Term sheets are often used to initiate a financing transaction, whether bilateral or syndicated, for investment grade, acquisition or real estate financing. They are commonly solicited from potentially interested lenders by prospective borrowers in response to their invitations to bid.
A term sheet is prepared and submitted by interested banks to the borrower (or occasionally by a strong borrower to the banks) summarizing the key commercial terms (amount, term and margin) and conditions of the proposed financing. After examining the term sheets, the borrower awards the mandate to one or more banks to organize the financing in a mandate letter.
Term sheets serve as “heads of terms” and the basis for the negotiation of the proposed financing. A full and detailed term sheet that is agreed at the start of a transaction can help to reduce time and costs later when subsequently negotiating the financing's terms and conditions.
A term sheet is not a financing commitment. To preclude them from being legally binding until forming part of a formal offer, they include a disclaimer to prevent the bidding bank from being legally bound by them.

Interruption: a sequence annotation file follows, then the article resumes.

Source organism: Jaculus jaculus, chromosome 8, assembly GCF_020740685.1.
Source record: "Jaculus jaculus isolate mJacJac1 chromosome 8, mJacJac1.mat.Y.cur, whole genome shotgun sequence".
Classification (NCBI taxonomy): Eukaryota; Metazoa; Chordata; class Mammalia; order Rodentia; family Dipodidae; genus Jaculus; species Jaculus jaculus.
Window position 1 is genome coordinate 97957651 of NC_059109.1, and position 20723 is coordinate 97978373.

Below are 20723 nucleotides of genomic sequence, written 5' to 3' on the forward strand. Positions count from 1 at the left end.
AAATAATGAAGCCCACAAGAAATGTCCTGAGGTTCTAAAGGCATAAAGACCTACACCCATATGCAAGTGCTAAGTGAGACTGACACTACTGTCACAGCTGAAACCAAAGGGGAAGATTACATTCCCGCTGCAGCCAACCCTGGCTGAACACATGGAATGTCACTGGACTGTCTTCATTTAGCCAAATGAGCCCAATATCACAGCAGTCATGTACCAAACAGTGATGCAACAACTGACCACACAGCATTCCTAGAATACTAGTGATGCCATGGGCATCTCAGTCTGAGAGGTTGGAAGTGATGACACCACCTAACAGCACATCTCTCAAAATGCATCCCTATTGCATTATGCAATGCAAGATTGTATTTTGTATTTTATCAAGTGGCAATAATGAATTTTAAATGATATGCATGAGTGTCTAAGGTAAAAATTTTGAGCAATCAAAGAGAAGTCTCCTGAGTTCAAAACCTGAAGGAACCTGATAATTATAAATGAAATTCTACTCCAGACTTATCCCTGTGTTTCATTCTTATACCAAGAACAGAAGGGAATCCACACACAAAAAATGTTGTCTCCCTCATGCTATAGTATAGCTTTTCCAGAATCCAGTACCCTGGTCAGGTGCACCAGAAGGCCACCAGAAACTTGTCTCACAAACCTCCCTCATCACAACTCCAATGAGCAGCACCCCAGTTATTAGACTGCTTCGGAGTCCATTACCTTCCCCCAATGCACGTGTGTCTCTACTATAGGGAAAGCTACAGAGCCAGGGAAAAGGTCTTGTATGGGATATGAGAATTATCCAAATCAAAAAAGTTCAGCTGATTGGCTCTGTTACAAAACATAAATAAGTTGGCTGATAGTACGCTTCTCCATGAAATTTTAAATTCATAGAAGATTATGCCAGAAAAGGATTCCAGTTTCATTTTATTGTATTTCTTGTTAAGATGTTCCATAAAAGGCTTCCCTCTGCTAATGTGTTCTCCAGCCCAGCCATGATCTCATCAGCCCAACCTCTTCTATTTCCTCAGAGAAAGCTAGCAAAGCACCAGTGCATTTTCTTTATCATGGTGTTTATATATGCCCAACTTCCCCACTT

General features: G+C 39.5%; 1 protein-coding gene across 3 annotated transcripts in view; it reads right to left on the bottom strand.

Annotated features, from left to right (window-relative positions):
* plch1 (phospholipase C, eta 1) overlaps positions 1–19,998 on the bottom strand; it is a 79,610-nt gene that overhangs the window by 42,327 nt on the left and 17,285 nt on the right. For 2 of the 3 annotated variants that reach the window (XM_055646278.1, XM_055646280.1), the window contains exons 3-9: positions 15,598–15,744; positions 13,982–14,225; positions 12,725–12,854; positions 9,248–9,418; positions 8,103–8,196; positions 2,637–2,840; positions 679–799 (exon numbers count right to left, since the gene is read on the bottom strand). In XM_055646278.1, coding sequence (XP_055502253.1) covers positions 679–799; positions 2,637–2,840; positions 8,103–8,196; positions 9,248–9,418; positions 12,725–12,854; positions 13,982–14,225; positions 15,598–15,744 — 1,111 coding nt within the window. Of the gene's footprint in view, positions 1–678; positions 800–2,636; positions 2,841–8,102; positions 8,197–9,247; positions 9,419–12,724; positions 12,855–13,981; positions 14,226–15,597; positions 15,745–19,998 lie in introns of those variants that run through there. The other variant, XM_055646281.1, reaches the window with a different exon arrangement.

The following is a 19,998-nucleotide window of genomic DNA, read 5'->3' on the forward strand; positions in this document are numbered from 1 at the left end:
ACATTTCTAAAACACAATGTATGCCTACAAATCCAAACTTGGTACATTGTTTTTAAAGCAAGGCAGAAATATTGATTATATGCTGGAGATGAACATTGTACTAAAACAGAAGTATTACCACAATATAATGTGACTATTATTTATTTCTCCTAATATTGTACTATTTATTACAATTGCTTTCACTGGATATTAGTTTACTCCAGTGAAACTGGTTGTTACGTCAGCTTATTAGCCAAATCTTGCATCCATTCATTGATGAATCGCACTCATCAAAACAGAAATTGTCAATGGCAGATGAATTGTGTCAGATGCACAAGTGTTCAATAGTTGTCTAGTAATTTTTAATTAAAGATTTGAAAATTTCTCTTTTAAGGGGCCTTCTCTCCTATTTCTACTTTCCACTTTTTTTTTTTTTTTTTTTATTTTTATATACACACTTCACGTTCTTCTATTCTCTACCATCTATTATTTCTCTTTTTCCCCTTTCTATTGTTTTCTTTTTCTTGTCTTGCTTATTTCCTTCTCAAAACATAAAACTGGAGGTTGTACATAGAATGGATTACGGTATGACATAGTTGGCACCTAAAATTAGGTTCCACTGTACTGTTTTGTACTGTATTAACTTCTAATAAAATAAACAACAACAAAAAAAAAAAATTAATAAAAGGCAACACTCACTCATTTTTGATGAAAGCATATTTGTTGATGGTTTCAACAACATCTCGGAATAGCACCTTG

The terms in the facility agreement commonly differ from those specified in the term sheet. Depending on market appetite and "price talk", the financing may be flexed before the facility agreement is produced.
Disney wanted to use operating cash flow for expansion purposes and to pay its management fees and royalties ahead of debt service. Even though these two stipulations might pose credit issues for certain lenders, Disney was adamant that they be included in the term sheet. – Esty, 2001
Template term sheets are published by the Loan Market Association (LMA) and the Asia Pacific Loan Market Association (APLMA) for use with their template investment grade and acquisition finance (leveraged) agreements. The LMA also publishes template term sheets for real estate financing.
Other than a leveraged credit facilities term sheet, the Loan Syndications & Trading Association (LSTA) does not publish a recommended form of term sheet. Instead, financing transactions in the Americas are organized and structured on the basis of documentation prepared by legal counsel.